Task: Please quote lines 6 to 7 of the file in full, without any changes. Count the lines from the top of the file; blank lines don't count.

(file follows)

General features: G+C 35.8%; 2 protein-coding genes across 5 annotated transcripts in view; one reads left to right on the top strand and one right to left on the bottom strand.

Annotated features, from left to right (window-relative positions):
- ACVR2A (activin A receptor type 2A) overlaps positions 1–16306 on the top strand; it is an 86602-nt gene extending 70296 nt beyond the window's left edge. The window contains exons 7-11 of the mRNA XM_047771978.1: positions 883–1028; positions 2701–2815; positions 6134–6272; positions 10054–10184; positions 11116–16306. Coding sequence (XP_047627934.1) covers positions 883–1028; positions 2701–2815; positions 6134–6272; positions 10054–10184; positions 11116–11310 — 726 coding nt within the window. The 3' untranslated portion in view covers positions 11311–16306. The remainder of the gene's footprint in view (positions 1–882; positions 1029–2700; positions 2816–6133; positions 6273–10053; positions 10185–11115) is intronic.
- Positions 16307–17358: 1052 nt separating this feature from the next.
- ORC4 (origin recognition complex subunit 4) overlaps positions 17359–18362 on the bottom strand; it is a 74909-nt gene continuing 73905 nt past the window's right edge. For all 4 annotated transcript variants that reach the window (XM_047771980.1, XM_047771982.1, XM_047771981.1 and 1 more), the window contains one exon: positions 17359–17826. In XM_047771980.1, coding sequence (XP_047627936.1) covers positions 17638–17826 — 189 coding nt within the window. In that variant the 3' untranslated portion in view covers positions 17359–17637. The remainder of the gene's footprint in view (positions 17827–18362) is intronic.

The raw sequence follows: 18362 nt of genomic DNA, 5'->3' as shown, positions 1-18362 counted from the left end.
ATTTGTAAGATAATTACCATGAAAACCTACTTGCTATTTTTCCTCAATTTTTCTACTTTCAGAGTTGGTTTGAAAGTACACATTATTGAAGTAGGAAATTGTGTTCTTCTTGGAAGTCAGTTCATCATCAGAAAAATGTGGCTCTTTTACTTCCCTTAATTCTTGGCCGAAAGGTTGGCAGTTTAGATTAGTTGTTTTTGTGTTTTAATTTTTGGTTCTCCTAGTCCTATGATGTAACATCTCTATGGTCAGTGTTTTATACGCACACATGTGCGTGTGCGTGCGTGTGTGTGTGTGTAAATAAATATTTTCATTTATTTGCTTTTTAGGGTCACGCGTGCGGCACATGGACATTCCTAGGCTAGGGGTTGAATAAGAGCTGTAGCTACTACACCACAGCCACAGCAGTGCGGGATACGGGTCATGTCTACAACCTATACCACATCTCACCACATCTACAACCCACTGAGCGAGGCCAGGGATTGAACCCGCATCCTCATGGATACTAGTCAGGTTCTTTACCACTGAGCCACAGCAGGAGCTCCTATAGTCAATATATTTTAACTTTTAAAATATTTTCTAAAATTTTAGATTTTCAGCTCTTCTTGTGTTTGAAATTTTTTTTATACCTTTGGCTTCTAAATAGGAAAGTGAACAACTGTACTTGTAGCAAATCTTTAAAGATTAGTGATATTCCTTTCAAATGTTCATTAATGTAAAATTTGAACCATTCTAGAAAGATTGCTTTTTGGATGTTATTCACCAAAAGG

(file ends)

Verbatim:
The raw sequence follows: 18362 nt of genomic DNA, 5'->3' as shown, positions 1-18362 counted from the left end.
ATTTGTAAGATAATTACCATGAAAACCTACTTGCTATTTTTCCTCAATTTTTCTACTTTCAGAGTTGGTTTGAAAGTACACATTATTGAAGTAGGAAATTGTGTTCTTCTTGGAAGTCAGTTCATCATCAGAAAAATGTGGCTCTTTTACTTCCCTTAATTCTTGGCCGAAAGGTTGGCAGTTTAGATTAGTTGTTTTTGTGTTTTAATTTTTGGTTCTCCTAGTCCTATGATGTAACATCTCTATGGTCAGTGTTTTATACGCACACATGTGCGTGTGCGTGCGTGTGTGTGTGTGTAAATAAATATTTTCATTTATTTGCTTTTTAGGGTCACGCGTGCGGCACATGGACATTCCTAGGCTAGGGGTTGAATAAGAGCTGTAGCTACTACACCACAGCCACAGCAGTGCGGGATACGGGTCATGTCTACAACCTATACCACATCTCACCACATCTACAACCCACTGAGCGAGGCCAGGGATTGAACCCGCATCCTCATGGATACTAGTCAGGTTCTTTACCACTGAGCCACAGCAGGAGCTCCTATAGTCAATATATTTTAACTTTTAAAATATTTTCTAAAATTTTAGATTTTCAGCTCTTCTTGTGTTTGAAATTTTTTTTATACCTTTGGCTTCTAAATAGGAAAGTGAACAACTGTACTTGTAGCAAATCTTTAAAGATTAGTGATATTCCTTTCAAATGTTCATTAATGTAAAATTTGAACCATTCTAGAAAGATTGCTTTTTGGATGTTATTCACCAAAAGG